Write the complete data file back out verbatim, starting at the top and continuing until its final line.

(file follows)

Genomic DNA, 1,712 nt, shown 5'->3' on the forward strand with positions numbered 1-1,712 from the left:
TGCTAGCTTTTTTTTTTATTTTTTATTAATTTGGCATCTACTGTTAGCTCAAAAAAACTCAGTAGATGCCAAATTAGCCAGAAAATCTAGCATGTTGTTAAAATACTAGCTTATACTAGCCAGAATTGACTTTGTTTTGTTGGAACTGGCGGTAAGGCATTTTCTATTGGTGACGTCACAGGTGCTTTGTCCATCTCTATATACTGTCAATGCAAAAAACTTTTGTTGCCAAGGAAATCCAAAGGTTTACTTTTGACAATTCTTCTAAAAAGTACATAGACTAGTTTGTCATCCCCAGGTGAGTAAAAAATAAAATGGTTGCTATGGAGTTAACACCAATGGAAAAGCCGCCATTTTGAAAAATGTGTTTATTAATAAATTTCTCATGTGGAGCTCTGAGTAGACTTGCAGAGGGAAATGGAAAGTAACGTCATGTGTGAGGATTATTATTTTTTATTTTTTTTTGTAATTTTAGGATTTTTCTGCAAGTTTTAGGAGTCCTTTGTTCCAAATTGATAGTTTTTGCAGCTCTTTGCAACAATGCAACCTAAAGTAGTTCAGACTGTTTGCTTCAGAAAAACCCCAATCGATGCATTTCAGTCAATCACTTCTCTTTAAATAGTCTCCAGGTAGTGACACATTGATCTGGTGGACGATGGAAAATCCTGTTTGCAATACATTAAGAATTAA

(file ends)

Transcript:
Genomic DNA, 1,712 nt, shown 5'->3' on the forward strand with positions numbered 1-1,712 from the left:
TGCTAGCTTTTTTTTTTATTTTTTATTAATTTGGCATCTACTGTTAGCTCAAAAAAACTCAGTAGATGCCAAATTAGCCAGAAAATCTAGCATGTTGTTAAAATACTAGCTTATACTAGCCAGAATTGACTTTGTTTTGTTGGAACTGGCGGTAAGGCATTTTCTATTGGTGACGTCACAGGTGCTTTGTCCATCTCTATATACTGTCAATGCAAAAAACTTTTGTTGCCAAGGAAATCCAAAGGTTTACTTTTGACAATTCTTCTAAAAAGTACATAGACTAGTTTGTCATCCCCAGGTGAGTAAAAAATAAAATGGTTGCTATGGAGTTAACACCAATGGAAAAGCCGCCATTTTGAAAAATGTGTTTATTAATAAATTTCTCATGTGGAGCTCTGAGTAGACTTGCAGAGGGAAATGGAAAGTAACGTCATGTGTGAGGATTATTATTTTTTATTTTTTTTTGTAATTTTAGGATTTTTCTGCAAGTTTTAGGAGTCCTTTGTTCCAAATTGATAGTTTTTGCAGCTCTTTGCAACAATGCAACCTAAAGTAGTTCAGACTGTTTGCTTCAGAAAAACCCCAATCGATGCATTTCAGTCAATCACTTCTCTTTAAATAGTCTCCAGGTAGTGACACATTGATCTGGTGGACGATGGAAAATCCTGTTTGCAATACATTAAGAATTAA